Picture this: You have a client – 10 years away from retirement – who comes to you for retirement advice. You spend several hours, maybe a full day with him, going over many different retirement scenarios.
At the end of this exercise, you prepare a plan that is as thick as a phone book. In your next meeting, you review it with him. One of your suggestions is that he buy disability (a.k.a. income replacement) insurance, in case he becomes unable to work and earn income.
Your client says the company he works for already gives him a similar insurance and that he is not at all interested in purchasing his own disability insurance. After some intense discussions, you fail to convince him. “Oh well” you say to yourself, “maybe he’ll come around soon.”
The client may have reasons for not being keen on disability insurance. Perhaps he’s opposed to it for some reason. Perhaps he thinks you’re going to make a high commission off it. Perhaps he genuinely believes his company hired him for life and the plan it offers is good enough.
It doesn’t matter. The bottom line is: you haven’t been able to show him that disability insurance is an essential part of his overall retirement plan.
What is your best selling point? Illustrate the impact of loss of income to his retirement.
A tale of three trajectories
Let’s look at one married couple’s situation: Bob and Sue, both 55, who have about $300,000 in their retirement accounts. Their asset allocation is 40% equities and 60% fixed income. They are planning to save $25,000 (combined) annually and aim to retire in ten years, at age 65.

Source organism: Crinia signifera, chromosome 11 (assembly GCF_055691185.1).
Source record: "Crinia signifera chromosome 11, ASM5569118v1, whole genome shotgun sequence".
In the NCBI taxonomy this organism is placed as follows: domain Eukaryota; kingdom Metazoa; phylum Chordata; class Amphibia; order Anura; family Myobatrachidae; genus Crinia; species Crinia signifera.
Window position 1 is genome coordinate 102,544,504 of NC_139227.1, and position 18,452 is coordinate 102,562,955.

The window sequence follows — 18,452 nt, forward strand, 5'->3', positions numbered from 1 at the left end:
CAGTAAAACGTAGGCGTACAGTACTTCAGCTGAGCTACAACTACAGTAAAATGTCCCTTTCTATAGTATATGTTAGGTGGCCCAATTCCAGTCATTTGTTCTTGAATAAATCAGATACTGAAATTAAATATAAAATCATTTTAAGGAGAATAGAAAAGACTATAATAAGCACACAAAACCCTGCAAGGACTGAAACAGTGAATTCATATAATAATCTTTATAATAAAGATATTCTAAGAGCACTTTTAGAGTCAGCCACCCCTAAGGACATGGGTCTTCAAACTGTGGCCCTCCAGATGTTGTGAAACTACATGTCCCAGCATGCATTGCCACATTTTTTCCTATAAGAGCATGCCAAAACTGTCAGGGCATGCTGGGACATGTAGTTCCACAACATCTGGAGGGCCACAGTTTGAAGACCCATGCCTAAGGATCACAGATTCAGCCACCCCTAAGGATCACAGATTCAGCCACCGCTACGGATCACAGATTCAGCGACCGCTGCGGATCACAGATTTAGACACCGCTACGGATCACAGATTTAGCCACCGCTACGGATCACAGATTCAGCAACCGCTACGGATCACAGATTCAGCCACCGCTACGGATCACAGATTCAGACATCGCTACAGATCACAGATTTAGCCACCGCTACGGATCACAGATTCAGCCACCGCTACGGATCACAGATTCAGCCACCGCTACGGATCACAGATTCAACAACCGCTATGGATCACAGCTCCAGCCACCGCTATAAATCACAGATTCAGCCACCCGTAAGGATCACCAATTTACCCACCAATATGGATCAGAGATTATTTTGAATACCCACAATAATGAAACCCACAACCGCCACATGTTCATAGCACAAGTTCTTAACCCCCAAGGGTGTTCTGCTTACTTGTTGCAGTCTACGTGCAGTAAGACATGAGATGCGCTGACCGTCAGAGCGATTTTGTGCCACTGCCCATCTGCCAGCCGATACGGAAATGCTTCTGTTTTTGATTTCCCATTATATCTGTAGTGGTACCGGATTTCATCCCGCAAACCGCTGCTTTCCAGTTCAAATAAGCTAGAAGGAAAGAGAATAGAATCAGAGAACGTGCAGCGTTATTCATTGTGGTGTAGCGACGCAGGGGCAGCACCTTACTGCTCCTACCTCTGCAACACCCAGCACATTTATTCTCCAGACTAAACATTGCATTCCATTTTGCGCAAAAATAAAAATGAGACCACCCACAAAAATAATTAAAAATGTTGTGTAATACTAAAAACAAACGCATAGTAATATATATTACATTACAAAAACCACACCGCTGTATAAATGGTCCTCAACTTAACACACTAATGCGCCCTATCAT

After retirement, they figure they need $50,000 annually – in current dollars – indexed to inflation. They expect a total of $25,000 from their Canada Pension Plan and Old Age Security benefits. They want to plan for income until age 95, a thirty-year withdrawal time horizon.
Running this information through a retirement calculator, based on actual market history, shows they have a good plan. If they’re lucky (top decile of all historical outcomes) and catch a good, long-term market trend, they’ll have about $2.7 million in their portfolio at age 95.
If they’re unlucky (bottom decile of all historical outcomes) they’ll have about $250,000 at age 95.
While this sounds great, there are caveats. What if Bob loses his job? In that case, he also loses his disability insurance coverage. Now, he is on his own. What if he experiences a health problem or an accident and is unable to earn income for a while?
Now, the couple can no longer save the $25,000 they were hoping to annually. Worse, Bob may have to withdraw money from their retirement savings just to make ends meet. Their meticulously planned retirement finances go down the drain.
The green line on the graph indicates the portfolio value if Bob has no disability insurance and no disability occurs. In this scenario, Bob earns income continuously until age 65. Everything looks great; the couple’s portfolio lasts at least until age 95.
The maroon line depicts the portfolio value if Bob has no disability coverage and becomes disabled during ages 55 and 56. In this case, the portfolio life is reduced by seven years. If Bob were single, that might be OK, because a disability lasting two years might also reduce his life expectancy. But he has a spouse and there is a 36% chance that Sue would still be alive when the money runs out at age 88. Not an acceptable retirement plan.
The mustard line indicates the portfolio value if Bob is unable to earn income at ages 55 and 56 but has disability insurance. The portfolio value is slightly lower than the green line because of the cost of the disability insurance. But Bob and Sue still have income until age 95. This is a retirement plan that makes sense.
There are many factors that affect the reduction of portfolio life, such as how many excess assets a person might have in the portfolio, how much each spouse earns, the timing of disability relative to retirement age, the total cost of additional expenses, and whether or not one is eligible for CPP disability pension.